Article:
Although there’s no recent history of terrorism in Comoros, attacks cannot be ruled out. 

Political situation

Presidential and governor elections took place on 14 January 2024 and provisional results were announced on 16 January.

There were post-election protests in Moroni and other parts of Grande Comore, Anjouan and Mohéli. Some roads were blocked and travel in Moroni and between the international airport and the city was difficult. At least one protestor was killed and several injured in clashes with security forces. Since 20 January protests have ended. An overnight nationwide curfew has been lifted and flights between the islands have resumed.

There is still a risk of further election-related unrest. Avoid crowds and demonstrations, and follow the advice and instructions of local authorities.

Due to a longstanding dispute between Comoros and France about the island of Mayotte, there is some anti-French sentiment in Comoros and occasional demonstrations on the issue. Monitor local media to keep up to date with developments.


Crime levels are low, but take precautions against pickpocketing. Street crime such as robbery is rare, but avoid walking alone at night, including on beaches or in town centres.

Protecting your belongings

Keep your valuables, cash and important documents in hotel safes where possible.

Laws and cultural differences

Personal ID

Always travel with your ID. Keep printed copies of your passport’s photo page and visa stamp.


Comoros is an Islamic country. The official religion is Sunni Islam. People are not allowed to practise Shia Islam in Comoros.

Respect local traditions, customs, laws and religious practices. Make sure you do not offend cultural or religious beliefs.

Dress and behaviour codes

Clothing for men and women needs to cover the body loosely, from the shoulders to the knees.

Islanders mostly consider outward displays of intimacy to be contrary to public decency. 


All matters of religious practice and custom are given particular importance by the people and authorities throughout the year. This importance is especially heightened during the month of Ramadan.

Ramadan is a holy month for Muslims. The dates vary by year and country. Check the year’s Ramadan dates before you travel. During this time of Ramadan do not:

  • eat, drink, smoke or chew gum in public in the daytime, including in your car or in public view
  • play loud music or dance
  • swear in public

Get more advice when you arrive from your tour guide, hotel or business contacts.

You should also: 

  • check opening hours of shops and restaurants
  • be aware that if hotels and restaurants are providing food or drink in fasting hours, they may separate you from Islamic guests, for example with screens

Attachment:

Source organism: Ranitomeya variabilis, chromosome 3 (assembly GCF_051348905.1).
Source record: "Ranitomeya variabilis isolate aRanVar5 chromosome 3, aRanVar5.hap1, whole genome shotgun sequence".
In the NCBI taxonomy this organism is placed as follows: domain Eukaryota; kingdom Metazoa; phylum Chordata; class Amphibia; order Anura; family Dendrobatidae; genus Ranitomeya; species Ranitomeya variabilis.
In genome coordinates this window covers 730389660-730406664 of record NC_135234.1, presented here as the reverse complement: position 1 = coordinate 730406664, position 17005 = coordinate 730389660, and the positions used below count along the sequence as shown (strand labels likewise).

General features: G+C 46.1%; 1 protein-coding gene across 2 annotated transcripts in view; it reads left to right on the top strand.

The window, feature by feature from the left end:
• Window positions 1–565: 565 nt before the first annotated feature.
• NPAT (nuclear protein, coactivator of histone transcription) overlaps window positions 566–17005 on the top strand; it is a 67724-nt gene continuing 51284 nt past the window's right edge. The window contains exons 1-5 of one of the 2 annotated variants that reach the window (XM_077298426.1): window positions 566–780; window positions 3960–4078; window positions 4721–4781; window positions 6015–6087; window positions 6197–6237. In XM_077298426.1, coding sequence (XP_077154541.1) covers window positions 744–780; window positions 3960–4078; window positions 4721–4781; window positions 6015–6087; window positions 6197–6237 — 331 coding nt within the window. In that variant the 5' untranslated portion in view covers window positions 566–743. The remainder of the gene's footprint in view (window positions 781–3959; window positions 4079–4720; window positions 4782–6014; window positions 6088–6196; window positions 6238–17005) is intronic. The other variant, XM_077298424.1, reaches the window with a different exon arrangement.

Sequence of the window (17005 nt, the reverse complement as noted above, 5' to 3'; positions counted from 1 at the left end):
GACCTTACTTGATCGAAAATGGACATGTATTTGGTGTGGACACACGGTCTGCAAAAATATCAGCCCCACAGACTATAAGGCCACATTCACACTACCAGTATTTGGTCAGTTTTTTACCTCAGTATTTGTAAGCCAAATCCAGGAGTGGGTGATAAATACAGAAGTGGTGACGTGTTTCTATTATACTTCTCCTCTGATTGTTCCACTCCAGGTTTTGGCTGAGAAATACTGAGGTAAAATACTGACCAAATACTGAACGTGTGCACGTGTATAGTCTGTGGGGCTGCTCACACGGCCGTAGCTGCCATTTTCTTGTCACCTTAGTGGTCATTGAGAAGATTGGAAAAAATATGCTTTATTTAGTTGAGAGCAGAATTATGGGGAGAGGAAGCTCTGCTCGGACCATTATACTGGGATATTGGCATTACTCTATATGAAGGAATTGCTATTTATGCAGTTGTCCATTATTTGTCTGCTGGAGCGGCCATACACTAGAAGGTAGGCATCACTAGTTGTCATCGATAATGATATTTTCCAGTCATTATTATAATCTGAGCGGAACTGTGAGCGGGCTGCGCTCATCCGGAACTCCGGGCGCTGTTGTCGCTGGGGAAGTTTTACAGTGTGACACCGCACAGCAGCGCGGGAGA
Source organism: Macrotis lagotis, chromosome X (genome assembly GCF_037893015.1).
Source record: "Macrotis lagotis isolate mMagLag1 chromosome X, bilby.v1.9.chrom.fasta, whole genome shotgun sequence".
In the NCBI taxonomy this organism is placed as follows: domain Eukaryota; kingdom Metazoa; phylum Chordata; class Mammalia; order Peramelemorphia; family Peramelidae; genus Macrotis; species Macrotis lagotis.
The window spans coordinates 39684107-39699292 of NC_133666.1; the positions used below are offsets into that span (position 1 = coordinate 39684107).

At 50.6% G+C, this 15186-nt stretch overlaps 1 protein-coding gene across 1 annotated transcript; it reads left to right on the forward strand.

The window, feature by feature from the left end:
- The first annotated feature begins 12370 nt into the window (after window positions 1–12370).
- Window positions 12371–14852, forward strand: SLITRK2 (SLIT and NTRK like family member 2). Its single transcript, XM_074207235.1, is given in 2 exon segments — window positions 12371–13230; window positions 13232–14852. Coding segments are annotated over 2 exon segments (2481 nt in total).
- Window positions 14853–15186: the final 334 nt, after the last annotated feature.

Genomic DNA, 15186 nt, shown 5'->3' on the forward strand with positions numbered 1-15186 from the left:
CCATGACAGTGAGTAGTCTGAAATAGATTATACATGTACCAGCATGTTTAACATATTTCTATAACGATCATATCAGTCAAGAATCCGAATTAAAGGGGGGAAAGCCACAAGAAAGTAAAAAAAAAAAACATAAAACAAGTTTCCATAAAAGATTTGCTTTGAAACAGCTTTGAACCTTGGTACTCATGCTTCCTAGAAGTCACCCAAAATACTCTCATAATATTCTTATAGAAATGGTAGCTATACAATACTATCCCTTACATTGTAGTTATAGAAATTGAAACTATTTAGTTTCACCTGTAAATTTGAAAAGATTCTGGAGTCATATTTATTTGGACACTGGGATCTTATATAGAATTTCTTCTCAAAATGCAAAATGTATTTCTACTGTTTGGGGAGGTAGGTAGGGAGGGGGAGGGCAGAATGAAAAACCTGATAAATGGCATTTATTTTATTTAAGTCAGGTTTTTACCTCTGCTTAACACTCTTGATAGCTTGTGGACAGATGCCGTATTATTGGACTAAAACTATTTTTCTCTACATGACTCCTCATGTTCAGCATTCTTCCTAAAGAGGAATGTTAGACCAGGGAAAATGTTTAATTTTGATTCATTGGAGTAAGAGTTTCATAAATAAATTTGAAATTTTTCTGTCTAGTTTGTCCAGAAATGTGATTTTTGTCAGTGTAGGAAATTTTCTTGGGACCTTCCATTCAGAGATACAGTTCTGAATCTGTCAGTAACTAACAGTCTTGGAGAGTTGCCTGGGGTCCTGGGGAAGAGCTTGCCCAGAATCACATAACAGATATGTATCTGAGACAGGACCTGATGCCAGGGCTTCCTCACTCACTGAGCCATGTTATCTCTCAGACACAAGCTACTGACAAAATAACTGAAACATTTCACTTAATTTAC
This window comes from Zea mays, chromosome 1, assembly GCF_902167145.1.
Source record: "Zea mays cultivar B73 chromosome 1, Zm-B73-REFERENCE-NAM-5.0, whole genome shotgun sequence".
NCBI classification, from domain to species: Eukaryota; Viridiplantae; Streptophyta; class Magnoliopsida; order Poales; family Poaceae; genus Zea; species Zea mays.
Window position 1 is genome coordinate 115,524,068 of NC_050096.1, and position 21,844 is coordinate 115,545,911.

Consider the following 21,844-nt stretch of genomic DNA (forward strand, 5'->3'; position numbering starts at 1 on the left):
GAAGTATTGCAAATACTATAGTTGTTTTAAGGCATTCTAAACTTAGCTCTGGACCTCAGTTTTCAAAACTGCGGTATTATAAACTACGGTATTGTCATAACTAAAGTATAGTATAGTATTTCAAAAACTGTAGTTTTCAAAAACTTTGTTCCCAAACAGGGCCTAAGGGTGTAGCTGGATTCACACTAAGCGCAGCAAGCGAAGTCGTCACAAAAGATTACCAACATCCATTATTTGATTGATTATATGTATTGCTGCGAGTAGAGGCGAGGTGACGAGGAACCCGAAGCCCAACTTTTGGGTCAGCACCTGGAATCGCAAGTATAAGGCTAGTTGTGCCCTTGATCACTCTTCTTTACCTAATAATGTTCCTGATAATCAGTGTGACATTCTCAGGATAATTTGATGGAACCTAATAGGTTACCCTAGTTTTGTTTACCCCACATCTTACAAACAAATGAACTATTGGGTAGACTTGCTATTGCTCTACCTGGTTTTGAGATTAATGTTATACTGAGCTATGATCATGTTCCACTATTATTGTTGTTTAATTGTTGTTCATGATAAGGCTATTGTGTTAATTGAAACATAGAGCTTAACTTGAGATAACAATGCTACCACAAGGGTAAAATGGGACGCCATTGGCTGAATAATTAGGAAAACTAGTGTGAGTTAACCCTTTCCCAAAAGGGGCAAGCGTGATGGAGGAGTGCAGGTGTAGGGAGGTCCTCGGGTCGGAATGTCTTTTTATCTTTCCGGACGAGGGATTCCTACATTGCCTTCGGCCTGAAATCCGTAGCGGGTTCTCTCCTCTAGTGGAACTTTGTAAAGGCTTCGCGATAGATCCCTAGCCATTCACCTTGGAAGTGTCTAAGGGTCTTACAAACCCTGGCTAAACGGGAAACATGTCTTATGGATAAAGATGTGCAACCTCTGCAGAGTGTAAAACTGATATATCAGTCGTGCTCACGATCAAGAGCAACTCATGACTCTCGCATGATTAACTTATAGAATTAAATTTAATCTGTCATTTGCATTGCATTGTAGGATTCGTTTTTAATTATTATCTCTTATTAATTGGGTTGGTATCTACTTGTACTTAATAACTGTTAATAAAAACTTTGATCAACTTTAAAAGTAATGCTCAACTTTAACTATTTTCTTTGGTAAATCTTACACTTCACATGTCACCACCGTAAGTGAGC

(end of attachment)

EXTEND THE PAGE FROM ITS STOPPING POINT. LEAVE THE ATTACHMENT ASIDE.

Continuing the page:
• follow local dress codes – clothing that does not meet local dress codes may cause more offence at this time
  • be aware that fasting can cause tiredness, particularly during the later afternoon and early evening
  • be patient and show tolerance

Alcohol laws and bans

It is possible to buy alcohol in Comoros, for example at hotels, but drinking alcohol or being drunk on public highways is illegal. Offences are punishable by fines or even imprisonment.

Pay particular attention to these rules during the Ramadan period.

Illegal drugs and prison sentences

Drug trafficking and possession are serious offences. If you are found guilty, you could get a long prison sentence and a fine.

Using cameras in secure areas     

It is advisable to ask people for permission before photographing them. Avoid taking photos of public buildings, particularly military and police buildings.

LGBT+ travellers

Same-sex sexual activity is illegal in Comoros. If convicted you could get a prison sentence of up to 5 years and heavy fines.

Read more advice for LGBT+ travellers.


There are very few banks or ATMs in Grande Comore or on the other islands. People in Comoros mainly use cash. Credit cards are not always accepted – check in advance if your hotel accepts your card.

Technical or connection issues with equipment may also make it difficult to pay by card so always have cash available. Some hotels and restaurants accept foreign currencies such as euros. However, they will give you change in Comorian francs.

Transport risks

Road travel

If you are planning to drive in Comoros, see information on driving abroad.

You can use a UK photocard driving licence to drive in Comoros for up to 3 months. If you still have a paper driving licence, you may need to update it to a photocard licence or get the correct version of the international driving permit (IDP) as well.

If you need an extension after 3 months, go to the Ministry of Foreign Affairs at Rue du place de l’indépendance des Comores à Moroni or visit their Facebook page: Ministère des Affaires Etrangères de l’Union des Comores.